With the tech media abuzz about this month's new Apple gadget announcements I'm posting this Mother Goose & Grimm strip by Mike Peters from 2010 to remind y'all that the App Store is only 4 years old... and Android and Apple apps together constitute a $15 billion - $22 billion market already and smart devices are the fastest growing technology adoption ever. Faster, even, than the dot-com boom and social networking.

Friday, September 14, 2012

The Film Map

Remember the song map from earlier this year?  Now the same people at the Dorothy site have released a "Film Map" with place names and streets all derived from movie titles.

Thursday, September 13, 2012

The Dot and the Line: A Romance

Here we have an excerpt from "The Dot and the Line: A Romance in Lower Mathematics" by the incomparable Chuck Jones.  It's a classic 1965 Oscar-winning short film based on Norton Juster's 1963 book The Dot and the Line: A Romance in Lower Mathematics inspired by Edwin Abbott Abbott's 1884 novella "Flatland: A Romance of Many Dimensions."

In this short clip the line imagines himself in various roles of great importance that might impress the dot, the object of his obsessive affection.  One of these roles is, of course, as "The Equator" .... although technically that's a circle, not a line.

This is an impressive piece of art, to be sure, but I can't help feeling that the message of self-discipline comes off as a bit heavy-handed and at the expense of raw unbridled spontaneity.  The film is just dripping with the cultural conflicts of the '60's.  But it certainly deserved its Oscar.

Wednesday, September 12, 2012

K-T Key Lime Pie

Mike Stanfill's "Far Left Side" webcomic.  This one is very likely to be a CIDU (comics I don't understand) for some people.  It most likely has to do with the dinosaur-killing asteroid impact about 65 million years ago and the factoid that brain damage can cause synesthesia, or in other words, can cause people to smell or taste or see things that aren't there, or that others nearby don't experience.  In entertainment/literature this is typically played to comic effect (one of my favorite examples here).  I know that I've seen pop culture references to victims of head trauma or stroke commenting about smelling burnt toast or tasting key lime pie... and I think that I've seen at least one technology/medical article confirming the same, but I don't know whether I've actually seen that or just think that I have because I've seen the pop culture reference so much.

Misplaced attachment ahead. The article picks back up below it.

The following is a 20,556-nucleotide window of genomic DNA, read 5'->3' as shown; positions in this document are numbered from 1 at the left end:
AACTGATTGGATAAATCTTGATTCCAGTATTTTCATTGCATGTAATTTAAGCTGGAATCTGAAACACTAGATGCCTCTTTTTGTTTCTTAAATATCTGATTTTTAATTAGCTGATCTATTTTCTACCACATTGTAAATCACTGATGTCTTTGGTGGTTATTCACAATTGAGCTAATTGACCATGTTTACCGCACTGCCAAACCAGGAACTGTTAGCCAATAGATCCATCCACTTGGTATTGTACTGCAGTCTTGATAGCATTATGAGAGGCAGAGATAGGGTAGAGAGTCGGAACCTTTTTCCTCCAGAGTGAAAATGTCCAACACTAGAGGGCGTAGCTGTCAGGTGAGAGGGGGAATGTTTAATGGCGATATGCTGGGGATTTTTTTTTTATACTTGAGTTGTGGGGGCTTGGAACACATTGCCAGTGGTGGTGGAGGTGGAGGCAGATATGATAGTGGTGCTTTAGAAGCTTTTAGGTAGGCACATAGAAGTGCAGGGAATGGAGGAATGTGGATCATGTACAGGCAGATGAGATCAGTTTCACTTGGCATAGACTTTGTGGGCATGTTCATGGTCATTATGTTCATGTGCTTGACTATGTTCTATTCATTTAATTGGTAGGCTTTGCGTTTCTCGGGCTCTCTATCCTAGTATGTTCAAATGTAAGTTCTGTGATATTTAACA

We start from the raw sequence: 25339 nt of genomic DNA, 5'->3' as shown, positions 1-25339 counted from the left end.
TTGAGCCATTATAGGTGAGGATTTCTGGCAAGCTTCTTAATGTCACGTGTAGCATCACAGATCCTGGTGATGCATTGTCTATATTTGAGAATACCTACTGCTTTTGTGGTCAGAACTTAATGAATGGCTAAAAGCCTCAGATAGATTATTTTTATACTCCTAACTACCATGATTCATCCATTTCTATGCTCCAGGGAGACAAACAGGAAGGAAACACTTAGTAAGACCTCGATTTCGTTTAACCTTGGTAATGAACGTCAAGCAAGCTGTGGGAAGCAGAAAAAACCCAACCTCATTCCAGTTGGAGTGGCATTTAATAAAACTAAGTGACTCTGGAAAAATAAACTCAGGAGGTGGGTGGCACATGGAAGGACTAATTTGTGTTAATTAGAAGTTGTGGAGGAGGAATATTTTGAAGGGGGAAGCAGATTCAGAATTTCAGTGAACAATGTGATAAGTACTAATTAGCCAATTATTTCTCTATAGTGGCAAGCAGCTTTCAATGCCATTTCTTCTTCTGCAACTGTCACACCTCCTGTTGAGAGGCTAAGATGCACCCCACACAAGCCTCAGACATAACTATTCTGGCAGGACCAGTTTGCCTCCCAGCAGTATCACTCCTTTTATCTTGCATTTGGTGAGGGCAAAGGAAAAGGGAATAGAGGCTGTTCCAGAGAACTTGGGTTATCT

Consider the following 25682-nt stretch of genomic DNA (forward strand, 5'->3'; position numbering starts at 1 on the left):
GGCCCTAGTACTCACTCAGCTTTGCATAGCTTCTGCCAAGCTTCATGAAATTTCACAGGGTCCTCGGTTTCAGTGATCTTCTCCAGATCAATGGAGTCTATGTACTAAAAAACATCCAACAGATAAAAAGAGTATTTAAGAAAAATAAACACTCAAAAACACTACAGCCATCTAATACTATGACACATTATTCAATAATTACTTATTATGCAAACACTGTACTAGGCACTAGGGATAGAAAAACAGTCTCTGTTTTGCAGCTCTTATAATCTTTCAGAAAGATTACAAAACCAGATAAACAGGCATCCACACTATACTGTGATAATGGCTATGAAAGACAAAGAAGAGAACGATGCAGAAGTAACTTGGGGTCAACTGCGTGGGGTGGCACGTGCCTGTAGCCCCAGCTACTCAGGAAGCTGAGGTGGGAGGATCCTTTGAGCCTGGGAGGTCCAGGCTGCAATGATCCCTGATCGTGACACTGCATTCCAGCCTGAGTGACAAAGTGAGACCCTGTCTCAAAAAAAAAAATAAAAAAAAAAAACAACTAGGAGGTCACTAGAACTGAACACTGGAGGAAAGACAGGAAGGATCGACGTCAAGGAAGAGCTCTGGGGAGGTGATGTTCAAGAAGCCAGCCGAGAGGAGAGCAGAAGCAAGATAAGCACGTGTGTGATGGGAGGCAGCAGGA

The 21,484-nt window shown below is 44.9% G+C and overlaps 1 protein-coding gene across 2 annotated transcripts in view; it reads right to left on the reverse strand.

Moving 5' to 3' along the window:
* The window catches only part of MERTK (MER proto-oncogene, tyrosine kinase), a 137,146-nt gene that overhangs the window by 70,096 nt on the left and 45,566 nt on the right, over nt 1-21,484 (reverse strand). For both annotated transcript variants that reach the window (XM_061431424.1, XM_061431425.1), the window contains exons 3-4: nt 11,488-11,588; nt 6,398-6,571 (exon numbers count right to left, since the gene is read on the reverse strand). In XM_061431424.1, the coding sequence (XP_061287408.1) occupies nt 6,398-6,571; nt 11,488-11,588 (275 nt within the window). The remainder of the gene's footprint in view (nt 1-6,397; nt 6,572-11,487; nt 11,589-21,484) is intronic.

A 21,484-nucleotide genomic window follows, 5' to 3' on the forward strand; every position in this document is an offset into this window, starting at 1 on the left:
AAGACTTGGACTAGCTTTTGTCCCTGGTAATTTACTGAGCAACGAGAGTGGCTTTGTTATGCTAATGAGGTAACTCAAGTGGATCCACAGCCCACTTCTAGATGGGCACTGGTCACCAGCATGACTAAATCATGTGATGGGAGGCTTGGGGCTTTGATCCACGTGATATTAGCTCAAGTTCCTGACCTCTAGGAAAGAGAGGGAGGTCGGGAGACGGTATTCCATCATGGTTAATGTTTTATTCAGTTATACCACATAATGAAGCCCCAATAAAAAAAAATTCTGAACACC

A specific example of the "key lime pie" pop culture reference showed up in the popular Erfworld webcomic when Lord Manpower the Temporary gets shot in the eye.

Tuesday, September 11, 2012

Aurora two-fer

These editorial cartoons are all about the Aurora, Colorado shootings from a couple months back.  Usually when something like this happens there are at least a few editorial cartoons that use the state in which it occurred as an element in the art (case in point, the Gabby Giffords shooting). While there were certainly a whole lot of editorial cartoons about the Aurora shooting, I couldn't find even one that used a map of Colorado.  I'm sure a lot of the reason for that is because the Batman imagery was far more artistically compelling (and there was certainly plenty of that). But I can't help but wonder whether Colorado's utterly mundane shape might have had something to do with it. In our contest to see which state will be the last to be specifically mentioned/represented in this blog, Wyoming has already made it... with a very quirky New Yorker cartoon.  Is Colordao's shape just too boring for cartoonists?

Talk about a non sequitur.  Here's how some cartoonists did use national maps for their Aurora-shooting-themed comics:
Bill Day

Bill Day

Bill Day

Manny Francisco
This one was interesting because this orientation of the contiguous 48 states kinda looks like a profile of Uncle Sam.  I'd never looked at it this way before. 

Monday, September 10, 2012

Friday, September 7, 2012

Lego Japan

Over at the Spoon & Tamago site there are images of a 3D map of Japan built out of 1.8 million Legos.

Thursday, September 6, 2012

Hollywood Teaches Geography

This one is fun.  Here is 114 countries mentioned in 100 movies supercut by Joe Sabia (at least I think it's that Joe Sabia.  The Ted Talk is interesting even if it's not).  Click on the CC button in YouTube to see the movie titles:

Wednesday, September 5, 2012

C'mon, Stop it.

Bullies.  Can't live with 'em.... So send them to Mars!  Except that can have very dire consequences as depicted by Zach Weiner in his Saturday Morning Breakfast Cereal webcomic.

Tuesday, September 4, 2012

Disney themed maps two-fer

As promised, here's a couple more maps I found at Jonah Adkins' site.  Click on any of the images to see a larger version of them:

First we have a 1960-era Disney map of the USA crowded with Disney characters.  

Second we have a pre-WWII Disney-themed map of the world from an era when Disney characters were still known to shill for products other than Disney's.  Presumably kids could collect Micky globe-trotter cards from packages of Bell Bread.  I expect those would be a rare and valued find for collectors. Some of these characters aren't at all as familiar as the later canon.  And did anybody else not know that Goofy used to be known as "Dippy the Goof"?

Finally for kicks, and not from Jonah's site, is a Disney-themed globe from the 1950's:

Monday, September 3, 2012


Calvin Grondahl has this item about texting while driving.  I still think this makes a fantastic case for the quick implementation of autonomously-driving cars.